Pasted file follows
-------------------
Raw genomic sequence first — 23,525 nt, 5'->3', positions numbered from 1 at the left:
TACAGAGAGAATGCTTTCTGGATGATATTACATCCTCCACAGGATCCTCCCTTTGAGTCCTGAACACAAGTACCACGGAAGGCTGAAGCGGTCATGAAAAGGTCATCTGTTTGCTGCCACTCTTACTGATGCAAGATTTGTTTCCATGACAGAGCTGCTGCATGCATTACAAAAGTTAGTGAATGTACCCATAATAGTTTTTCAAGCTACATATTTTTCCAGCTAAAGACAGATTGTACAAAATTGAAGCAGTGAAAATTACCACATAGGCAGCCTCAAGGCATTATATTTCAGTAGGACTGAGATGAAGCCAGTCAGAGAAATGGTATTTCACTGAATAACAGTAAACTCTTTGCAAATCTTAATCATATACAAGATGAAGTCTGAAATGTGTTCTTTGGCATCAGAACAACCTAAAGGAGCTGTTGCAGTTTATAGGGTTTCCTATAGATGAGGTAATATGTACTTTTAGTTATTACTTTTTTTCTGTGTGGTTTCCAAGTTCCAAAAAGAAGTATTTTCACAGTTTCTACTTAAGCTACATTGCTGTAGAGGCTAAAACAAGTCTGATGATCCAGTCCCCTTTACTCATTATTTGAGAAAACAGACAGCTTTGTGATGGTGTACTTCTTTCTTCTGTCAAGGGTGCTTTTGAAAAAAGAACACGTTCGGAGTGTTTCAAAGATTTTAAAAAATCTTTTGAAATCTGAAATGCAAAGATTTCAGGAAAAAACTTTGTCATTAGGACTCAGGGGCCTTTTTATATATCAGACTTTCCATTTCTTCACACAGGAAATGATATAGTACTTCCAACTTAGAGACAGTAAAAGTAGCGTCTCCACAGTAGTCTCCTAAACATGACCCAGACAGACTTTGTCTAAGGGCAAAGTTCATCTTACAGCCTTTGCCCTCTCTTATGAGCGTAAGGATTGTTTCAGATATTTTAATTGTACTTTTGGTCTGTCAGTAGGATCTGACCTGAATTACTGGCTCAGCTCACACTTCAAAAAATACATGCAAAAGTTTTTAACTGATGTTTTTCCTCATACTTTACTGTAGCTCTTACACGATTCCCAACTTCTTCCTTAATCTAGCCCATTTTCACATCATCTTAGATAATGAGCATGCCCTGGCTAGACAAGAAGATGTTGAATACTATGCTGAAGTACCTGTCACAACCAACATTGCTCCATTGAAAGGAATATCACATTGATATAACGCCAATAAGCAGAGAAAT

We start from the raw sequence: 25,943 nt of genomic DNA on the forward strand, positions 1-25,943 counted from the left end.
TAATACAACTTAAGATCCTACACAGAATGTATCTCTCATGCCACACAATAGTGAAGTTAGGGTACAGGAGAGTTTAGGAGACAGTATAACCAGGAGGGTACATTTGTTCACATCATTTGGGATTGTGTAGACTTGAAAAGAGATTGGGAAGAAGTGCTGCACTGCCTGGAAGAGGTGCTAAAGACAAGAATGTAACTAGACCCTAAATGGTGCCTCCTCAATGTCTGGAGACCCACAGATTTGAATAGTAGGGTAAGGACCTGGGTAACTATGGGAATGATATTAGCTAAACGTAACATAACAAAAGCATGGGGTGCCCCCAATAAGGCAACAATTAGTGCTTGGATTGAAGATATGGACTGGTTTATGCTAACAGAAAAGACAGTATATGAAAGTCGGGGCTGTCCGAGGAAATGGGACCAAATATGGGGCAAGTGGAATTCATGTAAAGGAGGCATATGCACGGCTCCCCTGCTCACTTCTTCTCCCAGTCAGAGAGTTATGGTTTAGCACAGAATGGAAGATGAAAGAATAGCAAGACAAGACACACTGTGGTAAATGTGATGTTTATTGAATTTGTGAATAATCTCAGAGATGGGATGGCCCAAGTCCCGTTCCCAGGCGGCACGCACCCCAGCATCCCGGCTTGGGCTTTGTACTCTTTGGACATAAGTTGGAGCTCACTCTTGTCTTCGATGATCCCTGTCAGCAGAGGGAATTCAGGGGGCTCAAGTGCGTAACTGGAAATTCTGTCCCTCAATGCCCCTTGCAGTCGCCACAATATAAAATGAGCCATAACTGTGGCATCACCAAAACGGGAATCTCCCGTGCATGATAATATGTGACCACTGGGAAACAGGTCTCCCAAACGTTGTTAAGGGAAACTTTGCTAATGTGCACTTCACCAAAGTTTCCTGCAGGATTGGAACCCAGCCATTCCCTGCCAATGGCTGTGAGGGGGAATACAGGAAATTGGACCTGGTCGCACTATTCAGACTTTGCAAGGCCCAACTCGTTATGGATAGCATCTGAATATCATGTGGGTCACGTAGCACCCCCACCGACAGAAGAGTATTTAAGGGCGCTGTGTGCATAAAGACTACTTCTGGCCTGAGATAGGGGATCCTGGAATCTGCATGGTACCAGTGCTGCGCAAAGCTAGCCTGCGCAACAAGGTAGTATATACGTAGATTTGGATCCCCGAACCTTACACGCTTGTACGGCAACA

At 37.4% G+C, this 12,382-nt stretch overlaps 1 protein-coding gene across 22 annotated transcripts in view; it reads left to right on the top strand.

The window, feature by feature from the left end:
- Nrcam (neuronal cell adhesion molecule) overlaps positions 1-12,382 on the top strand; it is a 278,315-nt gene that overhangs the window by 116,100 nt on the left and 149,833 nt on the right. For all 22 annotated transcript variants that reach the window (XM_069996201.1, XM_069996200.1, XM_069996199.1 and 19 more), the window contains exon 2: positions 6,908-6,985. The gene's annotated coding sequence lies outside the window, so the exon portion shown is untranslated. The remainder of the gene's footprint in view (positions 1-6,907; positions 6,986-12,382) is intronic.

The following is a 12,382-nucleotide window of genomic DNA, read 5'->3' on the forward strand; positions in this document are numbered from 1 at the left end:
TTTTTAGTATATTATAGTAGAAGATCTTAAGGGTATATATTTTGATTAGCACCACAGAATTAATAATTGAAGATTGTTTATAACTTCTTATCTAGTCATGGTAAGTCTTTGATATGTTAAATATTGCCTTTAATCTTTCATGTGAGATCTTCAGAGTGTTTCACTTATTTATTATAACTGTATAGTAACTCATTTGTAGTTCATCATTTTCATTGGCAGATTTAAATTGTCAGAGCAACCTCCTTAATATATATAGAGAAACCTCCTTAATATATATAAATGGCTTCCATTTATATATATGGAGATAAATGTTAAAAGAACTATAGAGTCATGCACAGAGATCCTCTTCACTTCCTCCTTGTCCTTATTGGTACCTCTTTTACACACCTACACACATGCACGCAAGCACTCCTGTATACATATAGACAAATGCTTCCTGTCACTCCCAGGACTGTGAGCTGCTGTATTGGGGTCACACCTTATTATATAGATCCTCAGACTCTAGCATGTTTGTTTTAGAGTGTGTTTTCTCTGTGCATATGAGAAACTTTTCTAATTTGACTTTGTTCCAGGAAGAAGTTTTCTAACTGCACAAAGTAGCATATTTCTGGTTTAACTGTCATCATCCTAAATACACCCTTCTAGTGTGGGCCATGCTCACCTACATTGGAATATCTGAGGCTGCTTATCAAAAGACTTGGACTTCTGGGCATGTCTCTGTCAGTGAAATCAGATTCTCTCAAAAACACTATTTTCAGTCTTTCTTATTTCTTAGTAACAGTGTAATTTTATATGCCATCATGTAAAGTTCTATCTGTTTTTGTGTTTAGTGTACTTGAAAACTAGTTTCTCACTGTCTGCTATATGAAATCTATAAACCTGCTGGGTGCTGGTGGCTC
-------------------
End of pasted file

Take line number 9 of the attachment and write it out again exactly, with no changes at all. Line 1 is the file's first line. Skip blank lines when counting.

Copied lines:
TTTTTAGTATATTATAGTAGAAGATCTTAAGGGTATATATTTTGATTAGCACCACAGAATTAATAATTGAAGATTGTTTATAACTTCTTATCTAGTCATGGTAAGTCTTTGATATGTTAAATATTGCCTTTAATCTTTCATGTGAGATCTTCAGAGTGTTTCACTTATTTATTATAACTGTATAGTAACTCATTTGTAGTTCATCATTTTCATTGGCAGATTTAAATTGTCAGAGCAACCTCCTTAATATATATAGAGAAACCTCCTTAATATATATAAATGGCTTCCATTTATATATATGGAGATAAATGTTAAAAGAACTATAGAGTCATGCACAGAGATCCTCTTCACTTCCTCCTTGTCCTTATTGGTACCTCTTTTACACACCTACACACATGCACGCAAGCACTCCTGTATACATATAGACAAATGCTTCCTGTCACTCCCAGGACTGTGAGCTGCTGTATTGGGGTCACACCTTATTATATAGATCCTCAGACTCTAGCATGTTTGTTTTAGAGTGTGTTTTCTCTGTGCATATGAGAAACTTTTCTAATTTGACTTTGTTCCAGGAAGAAGTTTTCTAACTGCACAAAGTAGCATATTTCTGGTTTAACTGTCATCATCCTAAATACACCCTTCTAGTGTGGGCCATGCTCACCTACATTGGAATATCTGAGGCTGCTTATCAAAAGACTTGGACTTCTGGGCATGTCTCTGTCAGTGAAATCAGATTCTCTCAAAAACACTATTTTCAGTCTTTCTTATTTCTTAGTAACAGTGTAATTTTATATGCCATCATGTAAAGTTCTATCTGTTTTTGTGTTTAGTGTACTTGAAAACTAGTTTCTCACTGTCTGCTATATGAAATCTATAAACCTGCTGGGTGCTGGTGGCTC